However, the AC-130 probably can turn tightly enough that the cone of fire from the guns tends to loiter at a central “pivot” point as the plane circles.

The turning radius would not need to be less than the wingspan, just equal to the length of the side of the triangle formed by the rope, and the ground. Still some fancy flying, though.


“No flying machine will ever fly from New York to Paris … [because] no known motor can run at the requisite speed for four days without stopping.” ~ Orville Wright ~

It’s easy enough to put an aircraft in a bank (30-40deg.)at an altitude of a couple thousand feet, deploy a “bucket-on-a-rope”; the end result is a bucket that’s basically stationary over a stationary point on the earth.

TACAMO birds use the same principle to stabilize the major leg of their antenna.

Small/slow aircraft (like a Cessna-150) would be able to do the same from a fairly low altitude.

Think of this principle as a reversal of the cowboys’ lariat.

Help me out here. I’m having a hard time envisioning this bucket deal. If the airplane is flying a tight banking circle and it’s got a bucket on a rope hanging from it, why is the bucket staying in the center of the circle instead of experiencing the centrifugal force pushing it outside the plane’s circular travel path?

With the lariat, the cowpoke’s hand is swinging the lariat around. In the airmail scenario described it sounds like the bucket is swinging the plane around.

Just a guess, but the mail bucket’s on the ground, not hanging? Think instead of one of those model airplanes where the operator stands in one spot and rotates, with the control lines leading to the plane circling around. Now replace the control lines with a stream of shells, and you’ve got a gunship.

That’s not the way I read the scenario described.

I’ve got no problem with the gunship’s targetting, I’m trying to digest the bucket tangent, which does not make sense to me at this point.

Take a small plane on a totally windless day…

this plane is in 40 degree bank at 1000 ft above ground,

and the plane traces a circle above a fixed point.

Now, deploy 2000 ft (or so) of line with any sort of weight at the end and the end result is the end of the line/weight will hang around/above the ground depending on how long the line is and how stable the plane is flown.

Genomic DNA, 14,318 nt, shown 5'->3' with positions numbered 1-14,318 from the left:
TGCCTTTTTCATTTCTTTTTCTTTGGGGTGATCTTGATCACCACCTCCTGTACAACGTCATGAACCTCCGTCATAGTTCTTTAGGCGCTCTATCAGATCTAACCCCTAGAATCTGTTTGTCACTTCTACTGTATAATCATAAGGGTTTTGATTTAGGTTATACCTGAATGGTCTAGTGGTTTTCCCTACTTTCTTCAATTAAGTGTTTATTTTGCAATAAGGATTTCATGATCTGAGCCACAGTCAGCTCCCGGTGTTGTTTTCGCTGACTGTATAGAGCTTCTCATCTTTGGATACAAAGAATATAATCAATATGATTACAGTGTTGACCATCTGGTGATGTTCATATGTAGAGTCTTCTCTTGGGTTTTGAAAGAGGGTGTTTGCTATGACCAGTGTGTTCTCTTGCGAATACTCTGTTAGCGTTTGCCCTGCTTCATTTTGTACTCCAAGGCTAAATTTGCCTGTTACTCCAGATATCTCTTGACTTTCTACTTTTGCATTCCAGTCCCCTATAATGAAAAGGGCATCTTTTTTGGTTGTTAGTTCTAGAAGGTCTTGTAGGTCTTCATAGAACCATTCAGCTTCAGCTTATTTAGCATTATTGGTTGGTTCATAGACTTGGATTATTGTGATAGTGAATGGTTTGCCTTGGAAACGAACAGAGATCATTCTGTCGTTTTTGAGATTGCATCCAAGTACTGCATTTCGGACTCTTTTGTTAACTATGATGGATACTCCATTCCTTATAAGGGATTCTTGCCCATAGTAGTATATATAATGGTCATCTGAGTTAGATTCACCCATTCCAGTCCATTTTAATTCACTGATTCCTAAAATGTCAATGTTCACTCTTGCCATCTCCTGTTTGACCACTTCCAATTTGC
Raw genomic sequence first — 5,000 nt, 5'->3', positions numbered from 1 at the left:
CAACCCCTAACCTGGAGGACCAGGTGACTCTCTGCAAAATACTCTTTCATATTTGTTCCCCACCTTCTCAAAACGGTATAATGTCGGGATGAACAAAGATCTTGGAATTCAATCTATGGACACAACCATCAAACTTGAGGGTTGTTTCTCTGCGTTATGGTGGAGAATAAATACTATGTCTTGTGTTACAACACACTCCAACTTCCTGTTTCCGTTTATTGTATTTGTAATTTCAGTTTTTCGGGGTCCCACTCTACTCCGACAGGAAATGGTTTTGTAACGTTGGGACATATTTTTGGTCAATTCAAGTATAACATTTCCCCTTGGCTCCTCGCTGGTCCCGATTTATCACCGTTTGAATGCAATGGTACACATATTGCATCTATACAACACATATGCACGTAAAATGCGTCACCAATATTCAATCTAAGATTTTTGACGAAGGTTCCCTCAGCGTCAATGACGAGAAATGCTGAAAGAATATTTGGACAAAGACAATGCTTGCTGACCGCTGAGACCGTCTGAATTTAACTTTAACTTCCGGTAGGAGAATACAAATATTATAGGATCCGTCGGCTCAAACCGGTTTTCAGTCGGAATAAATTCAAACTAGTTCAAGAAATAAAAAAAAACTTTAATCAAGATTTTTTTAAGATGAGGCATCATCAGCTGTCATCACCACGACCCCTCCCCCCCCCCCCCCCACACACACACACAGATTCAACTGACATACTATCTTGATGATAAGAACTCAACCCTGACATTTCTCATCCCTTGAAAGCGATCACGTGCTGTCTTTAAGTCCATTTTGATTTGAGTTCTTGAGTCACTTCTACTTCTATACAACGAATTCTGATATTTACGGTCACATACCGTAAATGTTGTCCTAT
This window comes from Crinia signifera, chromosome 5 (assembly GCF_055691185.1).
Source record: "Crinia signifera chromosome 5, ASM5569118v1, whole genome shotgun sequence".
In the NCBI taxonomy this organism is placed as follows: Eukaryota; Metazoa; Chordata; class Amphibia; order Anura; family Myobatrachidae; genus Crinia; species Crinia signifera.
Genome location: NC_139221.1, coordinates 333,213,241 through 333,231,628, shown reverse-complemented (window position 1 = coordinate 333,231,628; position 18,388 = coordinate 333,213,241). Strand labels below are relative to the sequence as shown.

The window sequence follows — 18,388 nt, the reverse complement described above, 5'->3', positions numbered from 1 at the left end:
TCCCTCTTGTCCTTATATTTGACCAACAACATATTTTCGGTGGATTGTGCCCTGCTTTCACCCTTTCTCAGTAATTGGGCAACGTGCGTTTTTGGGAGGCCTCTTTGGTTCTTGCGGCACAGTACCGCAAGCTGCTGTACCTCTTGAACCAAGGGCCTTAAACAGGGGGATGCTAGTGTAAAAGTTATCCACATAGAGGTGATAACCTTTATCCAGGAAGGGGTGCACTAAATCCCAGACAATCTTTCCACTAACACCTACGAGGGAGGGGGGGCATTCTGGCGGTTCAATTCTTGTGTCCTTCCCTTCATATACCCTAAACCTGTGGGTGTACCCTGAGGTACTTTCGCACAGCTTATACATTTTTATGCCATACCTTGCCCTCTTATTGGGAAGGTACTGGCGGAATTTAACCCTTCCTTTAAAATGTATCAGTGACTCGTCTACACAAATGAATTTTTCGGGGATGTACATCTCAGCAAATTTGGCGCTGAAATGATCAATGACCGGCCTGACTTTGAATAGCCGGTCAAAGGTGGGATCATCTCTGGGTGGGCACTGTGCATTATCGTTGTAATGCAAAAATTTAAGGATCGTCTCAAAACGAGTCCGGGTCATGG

(reverse cowboy lariat; think about it a sec)

I remember seeing this in a very old Nat Geographic that concerned either Africa or Australia; the technique was used to deliver radio batteries in remote locations.

Maybe I’m brain dead tonight (it’s happened before), but I still don’t get it.

If an airplane is in a tight banking turn and releases an object, that object, from the point at which it was released from the airplane, is going to travel a straight course tangent to and away from the circular course of the airplane until such time as the rope is fully deployed and capable of exerting on it the centripetal force from the airplane’s continual turning. At that point it will resume a circular travel path with a radius greater than that of the airplane’s circular travel path. It is not going to proceed to the center of the circle.

How can it? What forces act upon it to overcome centrifugal force?

I’ve read about the low-freq planes doing this with the antenna. I suspect that drag has a lot to do with it.

Let’s go with the antenna version. It has very low mass compared to its drag. When it’s fairly short it tends to simply trail the aircraft. As it gets longer it reacts more slowly to the motions of the aircraft. Eventually, as the plane circles, dragging the wire around, the forces cause the wire to settle into the center of the circle.

The bucket on a rope would be very similar. Since the mass is so low it doesn’t end up getting slung to the outside of the circle.